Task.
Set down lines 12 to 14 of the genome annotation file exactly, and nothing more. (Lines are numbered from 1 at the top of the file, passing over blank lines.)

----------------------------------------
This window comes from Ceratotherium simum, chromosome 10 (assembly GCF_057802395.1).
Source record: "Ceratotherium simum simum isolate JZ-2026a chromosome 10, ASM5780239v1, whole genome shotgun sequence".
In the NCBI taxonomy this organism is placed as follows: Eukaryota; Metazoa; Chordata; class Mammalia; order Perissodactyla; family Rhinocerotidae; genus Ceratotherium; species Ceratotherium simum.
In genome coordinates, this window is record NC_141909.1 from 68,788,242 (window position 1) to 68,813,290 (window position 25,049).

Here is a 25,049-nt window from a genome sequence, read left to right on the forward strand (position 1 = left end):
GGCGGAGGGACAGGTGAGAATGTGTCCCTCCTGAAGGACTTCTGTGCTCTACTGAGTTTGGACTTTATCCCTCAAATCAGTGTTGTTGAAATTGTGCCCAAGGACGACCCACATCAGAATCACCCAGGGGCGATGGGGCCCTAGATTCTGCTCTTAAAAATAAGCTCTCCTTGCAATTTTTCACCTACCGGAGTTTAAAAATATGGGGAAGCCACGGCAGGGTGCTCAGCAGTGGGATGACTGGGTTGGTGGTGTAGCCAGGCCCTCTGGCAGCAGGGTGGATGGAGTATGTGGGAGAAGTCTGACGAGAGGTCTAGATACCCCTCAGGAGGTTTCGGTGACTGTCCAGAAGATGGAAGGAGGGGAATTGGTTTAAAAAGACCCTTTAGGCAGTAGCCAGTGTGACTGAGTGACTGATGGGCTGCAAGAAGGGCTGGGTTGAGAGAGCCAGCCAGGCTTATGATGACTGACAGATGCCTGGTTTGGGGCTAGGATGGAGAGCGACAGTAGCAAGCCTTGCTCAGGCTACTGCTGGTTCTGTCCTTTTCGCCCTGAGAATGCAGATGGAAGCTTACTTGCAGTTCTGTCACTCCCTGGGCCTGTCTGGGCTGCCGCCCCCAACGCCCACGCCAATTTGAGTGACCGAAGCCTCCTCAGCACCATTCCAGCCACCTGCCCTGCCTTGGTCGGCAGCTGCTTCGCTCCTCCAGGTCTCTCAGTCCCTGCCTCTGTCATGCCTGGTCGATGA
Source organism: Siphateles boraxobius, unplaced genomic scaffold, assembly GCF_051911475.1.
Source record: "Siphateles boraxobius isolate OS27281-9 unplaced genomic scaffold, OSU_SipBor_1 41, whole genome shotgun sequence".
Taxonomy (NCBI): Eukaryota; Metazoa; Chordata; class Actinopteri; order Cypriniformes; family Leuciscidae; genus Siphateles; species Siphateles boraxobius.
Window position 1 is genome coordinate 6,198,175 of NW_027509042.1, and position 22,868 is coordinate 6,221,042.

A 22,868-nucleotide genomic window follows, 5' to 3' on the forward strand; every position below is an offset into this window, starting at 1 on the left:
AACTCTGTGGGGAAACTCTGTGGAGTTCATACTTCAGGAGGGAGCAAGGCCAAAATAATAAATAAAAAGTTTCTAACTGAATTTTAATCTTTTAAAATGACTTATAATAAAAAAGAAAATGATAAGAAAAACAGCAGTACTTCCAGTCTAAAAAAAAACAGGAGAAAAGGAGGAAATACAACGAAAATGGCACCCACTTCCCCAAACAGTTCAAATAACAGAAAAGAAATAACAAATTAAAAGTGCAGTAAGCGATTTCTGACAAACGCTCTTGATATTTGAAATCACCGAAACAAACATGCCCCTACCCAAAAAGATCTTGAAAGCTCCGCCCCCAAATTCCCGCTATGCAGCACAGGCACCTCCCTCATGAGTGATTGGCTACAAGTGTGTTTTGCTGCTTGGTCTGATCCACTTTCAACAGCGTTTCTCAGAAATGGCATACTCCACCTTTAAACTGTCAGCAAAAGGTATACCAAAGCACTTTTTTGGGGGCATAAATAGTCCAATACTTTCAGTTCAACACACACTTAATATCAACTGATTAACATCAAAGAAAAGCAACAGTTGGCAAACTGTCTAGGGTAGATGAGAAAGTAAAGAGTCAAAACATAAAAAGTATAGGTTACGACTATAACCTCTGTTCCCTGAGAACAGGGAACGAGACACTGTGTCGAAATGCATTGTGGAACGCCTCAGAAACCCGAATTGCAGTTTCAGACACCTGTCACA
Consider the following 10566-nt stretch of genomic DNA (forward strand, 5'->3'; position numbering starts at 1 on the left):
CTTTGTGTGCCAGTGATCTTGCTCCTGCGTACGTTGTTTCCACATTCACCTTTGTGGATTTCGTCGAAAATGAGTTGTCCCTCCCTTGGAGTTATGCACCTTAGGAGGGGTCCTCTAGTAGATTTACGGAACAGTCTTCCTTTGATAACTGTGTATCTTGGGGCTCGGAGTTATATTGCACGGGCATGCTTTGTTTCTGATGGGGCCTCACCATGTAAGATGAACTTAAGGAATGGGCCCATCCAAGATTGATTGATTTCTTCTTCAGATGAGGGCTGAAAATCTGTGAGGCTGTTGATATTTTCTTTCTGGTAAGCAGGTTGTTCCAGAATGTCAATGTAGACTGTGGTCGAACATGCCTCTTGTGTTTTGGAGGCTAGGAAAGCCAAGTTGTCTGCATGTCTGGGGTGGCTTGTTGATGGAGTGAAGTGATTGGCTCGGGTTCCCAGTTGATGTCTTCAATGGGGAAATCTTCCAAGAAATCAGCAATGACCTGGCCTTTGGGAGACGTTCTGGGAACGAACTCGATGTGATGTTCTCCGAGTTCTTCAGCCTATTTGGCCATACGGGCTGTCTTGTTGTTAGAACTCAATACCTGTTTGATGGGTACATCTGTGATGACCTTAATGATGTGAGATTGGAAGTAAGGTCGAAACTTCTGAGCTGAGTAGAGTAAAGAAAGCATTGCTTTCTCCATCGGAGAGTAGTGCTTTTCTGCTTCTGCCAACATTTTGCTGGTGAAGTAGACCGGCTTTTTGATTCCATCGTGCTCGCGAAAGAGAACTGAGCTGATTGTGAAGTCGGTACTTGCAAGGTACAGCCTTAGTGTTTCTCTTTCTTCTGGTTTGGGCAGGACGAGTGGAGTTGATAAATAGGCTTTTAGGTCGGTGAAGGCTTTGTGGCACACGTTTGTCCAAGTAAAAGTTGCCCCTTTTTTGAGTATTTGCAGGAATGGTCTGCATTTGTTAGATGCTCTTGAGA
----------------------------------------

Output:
AACTCTGTGGGGAAACTCTGTGGAGTTCATACTTCAGGAGGGAGCAAGGCCAAAATAATAAATAAAAAGTTTCTAACTGAATTTTAATCTTTTAAAATGACTTATAATAAAAAAGAAAATGATAAGAAAAACAGCAGTACTTCCAGTCTAAAAAAAAACAGGAGAAAAGGAGGAAATACAACGAAAATGGCACCCACTTCCCCAAACAGTTCAAATAACAGAAAAGAAATAACAAATTAAAAGTGCAGTAAGCGATTTCTGACAAACGCTCTTGATATTTGAAATCACCGAAACAAACATGCCCCTACCCAAAAAGATCTTGAAAGCTCCGCCCCCAAATTCCCGCTATGCAGCACAGGCACCTCCCTCATGAGTGATTGGCTACAAGTGTGTTTTGCTGCTTGGTCTGATCCACTTTCAACAGCGTTTCTCAGAAATGGCATACTCCACCTTTAAACTGTCAGCAAAAGGTATACCAAAGCACTTTTTTGGGGGCATAAATAGTCCAATACTTTCAGTTCAACACACACTTAATATCAACTGATTAACATCAAAGAAAAGCAACAGTTGGCAAACTGTCTAGGGTAGATGAGAAAGTAAAGAGTCAAAACATAAAAAGTATAGGTTACGACTATAACCTCTGTTCCCTGAGAACAGGGAACGAGACACTGTGTCGAAATGCATTGTGGAACGCCTCAGAAACCCGAATTGCAGTTTCAGACACCTGTCACA
Consider the following 10566-nt stretch of genomic DNA (forward strand, 5'->3'; position numbering starts at 1 on the left):
CTTTGTGTGCCAGTGATCTTGCTCCTGCGTACGTTGTTTCCACATTCACCTTTGTGGATTTCGTCGAAAATGAGTTGTCCCTCCCTTGGAGTTATGCACCTTAGGAGGGGTCCTCTAGTAGATTTACGGAACAGTCTTCCTTTGATAACTGTGTATCTTGGGGCTCGGAGTTATATTGCACGGGCATGCTTTGTTTCTGATGGGGCCTCACCATGTAAGATGAACTTAAGGAATGGGCCCATCCAAGATTGATTGATTTCTTCTTCAGATGAGGGCTGAAAATCTGTGAGGCTGTTGATATTTTCTTTCTGGTAAGCAGGTTGTTCCAGAATGTCAATGTAGACTGTGGTCGAACATGCCTCTTGTGTTTTGGAGGCTAGGAAAGCCAAGTTGTCTGCATGTCTGGGGTGGCTTGTTGATGGAGTGAAGTGATTGGCTCGGGTTCCCAGTTGATGTCTTCAATGGGGAAATCTTCCAAGAAATCAGCAATGACCTGGCCTTTGGGAGACGTTCTGGGAACGAACTCGATGTGATGTTCTCCGAGTTCTTCAGCCTATTTGGCCATACGGGCTGTCTTGTTGTTAGAACTCAATACCTGTTTGATGGGTACATCTGTGATGACCTTAATGATGTGAGATTGGAAGTAAGGTCGAAACTTCTGAGCTGAGTAGAGTAAAGAAAGCATTGCTTTCTCCATCGGAGAGTAGTGCTTTTCTGCTTCTGCCAACATTTTGCTGGTGAAGTAGACCGGCTTTTTGATTCCATCGTGCTCGCGAAAGAGAACTGAGCTGATTGTGAAGTCGGTACTTGCAAGGTACAGCCTTAGTGTTTCTCTTTCTTCTGGTTTGGGCAGGACGAGTGGAGTTGATAAATAGGCTTTTAGGTCGGTGAAGGCTTTGTGGCACACGTTTGTCCAAGTAAAAGTTGCCCCTTTTTTGAGTATTTGCAGGAATGGTCTGCATTTGTTAGATGCTCTTGAGA